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John Milton published his classic Paradise Lost 3/27/1667.  Milton, born in 1608 (12/9), was at a good mental age to produce this excellent contribution except for the fact that by now he was blind (a daughter wrote what he dictated to her from his memory).  Paradise Lost is not only a most worthy piece of English writing, it has become an enduring poem in the field of literature at large.

It is impossible to imagine a greater backdrop than he chose: Heaven, Earth, & Hell. His imagination is vast, his vocabulary stretches the modern mind.  Bible believers can “see” his word pictures yet must guard against making them too authoritarian – after all, Milton’s inspiration is only the earthly kind allowed to poets & great prose writers – he was not inspirited in the same sense as writers of Holy Writ.

Milton himself was an interesting person.  After preparing to enter the clergy (at Cambridge) he changed careers to become a poet.  He gave himself to extensive classical & modern readings (religion, science, philosophy, history, politics, & literature). He became proficient in Latin, Greek, Hebrew, French, Spanish,  Italian, & was familiar Old English & Dutch.  His education was “rounded out” by a 13-month tour of France & Italy in which he met several intellectuals among whom was Galileo,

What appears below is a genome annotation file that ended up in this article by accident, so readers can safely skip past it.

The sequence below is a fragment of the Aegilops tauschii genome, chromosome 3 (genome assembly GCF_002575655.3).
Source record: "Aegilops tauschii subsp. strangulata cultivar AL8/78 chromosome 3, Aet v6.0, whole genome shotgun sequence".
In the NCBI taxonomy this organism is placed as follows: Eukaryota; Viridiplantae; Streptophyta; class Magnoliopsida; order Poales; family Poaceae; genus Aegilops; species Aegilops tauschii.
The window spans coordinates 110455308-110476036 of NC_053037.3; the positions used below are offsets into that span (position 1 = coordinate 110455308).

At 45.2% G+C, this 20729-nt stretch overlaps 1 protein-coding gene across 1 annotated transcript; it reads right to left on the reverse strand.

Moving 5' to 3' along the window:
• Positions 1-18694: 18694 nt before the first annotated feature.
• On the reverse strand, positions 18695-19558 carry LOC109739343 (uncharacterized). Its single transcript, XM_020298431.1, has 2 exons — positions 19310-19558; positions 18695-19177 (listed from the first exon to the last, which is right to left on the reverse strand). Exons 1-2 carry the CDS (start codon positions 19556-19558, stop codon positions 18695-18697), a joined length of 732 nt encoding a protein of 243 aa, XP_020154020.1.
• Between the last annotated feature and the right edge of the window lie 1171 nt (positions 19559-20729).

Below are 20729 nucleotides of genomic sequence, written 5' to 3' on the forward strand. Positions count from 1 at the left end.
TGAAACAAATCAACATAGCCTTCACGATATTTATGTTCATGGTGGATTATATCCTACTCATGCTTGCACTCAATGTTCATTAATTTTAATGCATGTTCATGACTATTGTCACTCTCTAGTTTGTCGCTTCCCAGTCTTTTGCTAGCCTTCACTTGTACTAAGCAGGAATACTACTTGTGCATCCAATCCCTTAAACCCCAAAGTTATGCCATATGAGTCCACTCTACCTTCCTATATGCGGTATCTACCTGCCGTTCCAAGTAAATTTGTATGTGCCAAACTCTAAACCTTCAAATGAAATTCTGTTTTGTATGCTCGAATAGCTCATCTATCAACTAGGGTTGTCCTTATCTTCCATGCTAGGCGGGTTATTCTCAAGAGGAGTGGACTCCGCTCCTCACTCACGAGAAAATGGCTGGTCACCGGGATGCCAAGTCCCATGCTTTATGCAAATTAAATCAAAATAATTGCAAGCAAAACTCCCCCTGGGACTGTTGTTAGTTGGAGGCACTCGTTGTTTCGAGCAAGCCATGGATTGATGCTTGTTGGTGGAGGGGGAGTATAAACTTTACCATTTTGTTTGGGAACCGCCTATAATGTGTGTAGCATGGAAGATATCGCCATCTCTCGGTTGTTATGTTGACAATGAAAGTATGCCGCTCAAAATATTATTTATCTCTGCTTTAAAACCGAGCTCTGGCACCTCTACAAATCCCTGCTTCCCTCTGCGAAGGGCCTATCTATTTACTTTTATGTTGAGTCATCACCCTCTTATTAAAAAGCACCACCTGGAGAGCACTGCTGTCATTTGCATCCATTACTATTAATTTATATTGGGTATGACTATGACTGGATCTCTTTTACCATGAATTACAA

Opening lines of Paradise Lost

Of man’s first disobedience, and the fruit

Of that forbidden tree, whose mortal taste

Brought death into the world, and all our woe,

With loss of Eden, till one greater man

Restore us, and regain the blissful seat,

Sing heavenly muse, that on the secret top

Of Oreb, or of Sinai, didst inspire

That shepherd, who first taught the chosen seed,

In the beginning how the heavens and earth

Rose out of chaos: Or if Sion hill

Delight thee more, and Siloa’s brook that flowed

Fast by the oracle of God; I thence

Invoke thy aid to my adventurous song…

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I know not how often my prayers to suspend,

To write down words poetic.

Would I be better poorly praying,

Or attempted rhymes, pathetic?

 

Hopefully, both prosaic prayer,

And feeble rhyming can God please.

One taking words from thin air,

The other placing them there, from ones knees.

 

And cannot cause a prayer to rhyme,

Even if not so grandly.

Or cause a poem to come prayer-like,

Classic or a “country dandy.”

 

Prayer and poems should the heart express,

Noon day, morning, or midnight.

And smooth or crude they should say,

The soul’s deep sorrow, or joyous delight.

                – eab, 4/2/07

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